There is a slight misunderstanding here. AMD64 refers to the architecture of the processor. As AMD's X86-64 extension prevailed in the "64-Bit format war", it is named after them; just like people used to call all PCs IBM-PC-compatible. The gist of the matter is: You can install AMD64 software on both AMD and Intel processors, as long as they support that ...


It means that you're running a 32-bit kernel, which means that you can only run 32-bit apps without the use of an emulator or virtualization. If you want to see if your processor is 64-bit then look for lm in the flags listed in /proc/cpuinfo.


There are no big performance differences between 64 bit and 32 bit in Ubuntu. I tried both for years now. Let me point to the actual PROS and CONS for the 64 bit since you have been in the 32 bit already: 64 bit PROS: Support for more than 4 GB RAM (without any kernel modifications, 32 bit PAE support, etc..) The sucker supports more than 1 TB. Gives ...


This is due to the Mobile Intel 945GM Express in your laptop. I own a Thinkpad T60, which uses the same chipset. It was one of the first northbridges from intel for the Core2Duo 64-bit CPUs. They failed in designing it. The chipset can only theoretically address 4GB of RAM, yet also has to address other hardware (I/O memory). It reserves the upper 1GB ...


If your concern is only about having access to 4GB of RAM, then go for the 32bit + PAE version of Ubuntu. It's the easiest way :-) But read further in order to understand limitations and advantages of each architecture. I guess your hardware is pretty recent, so Ubuntu will just pick up the 4GB of memory even in 32bit as it's using a kernel feature called ...


There may well be some annoyances along the way. A few of the proprietary components of Ubuntu (like the Oracle Java runtime and Adobe Flash) might be a bit harder to install that you would expect. There may also be problems with some obscure wireless drivers and the like - but this is the exception rather than the rule. Other than that, Linux' great 32 ...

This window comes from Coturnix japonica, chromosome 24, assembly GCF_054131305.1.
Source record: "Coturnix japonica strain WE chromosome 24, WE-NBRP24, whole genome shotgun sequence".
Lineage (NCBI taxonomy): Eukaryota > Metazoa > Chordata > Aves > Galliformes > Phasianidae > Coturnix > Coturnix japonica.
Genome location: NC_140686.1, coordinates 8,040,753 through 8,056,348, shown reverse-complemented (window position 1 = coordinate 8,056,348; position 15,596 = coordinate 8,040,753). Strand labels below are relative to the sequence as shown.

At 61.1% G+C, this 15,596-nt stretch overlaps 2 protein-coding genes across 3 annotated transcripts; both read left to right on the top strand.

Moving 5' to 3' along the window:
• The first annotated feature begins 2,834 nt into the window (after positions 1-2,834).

You can use both the x86 and the amd64 images. And yes the initial generic name for the architecture was amd64 because it was developed, well, by AMD. Anyway, today is usually know as x86-64 or even x64.


dpkg --print-architecture command will display whether you have installed a 32 bit or 64 bit Ubuntu OS. On 64 bit systems $ dpkg --print-architecture amd64 On 32 bit systems $ dpkg --print-architecture i386 `


Intel licensed the AMD64 instruction set for their non-Itanium 64 Bit CPUs. Then, yes, AMD64 is one generic name for the x86 64 bit architecture. Of course your CPU can run 32 bit x86 kernels as well - but this is not recommended since you lose all the benefits of the x86-64 architecture (mainly bigger address space and more registers).


I found the solution here comment #27, sudo dpkg --add-architecture i386 sudo apt-get update sudo apt-get install ia32-libs Then the 32 bit libraries install fine (for me anyway!). Hope this helps somebody !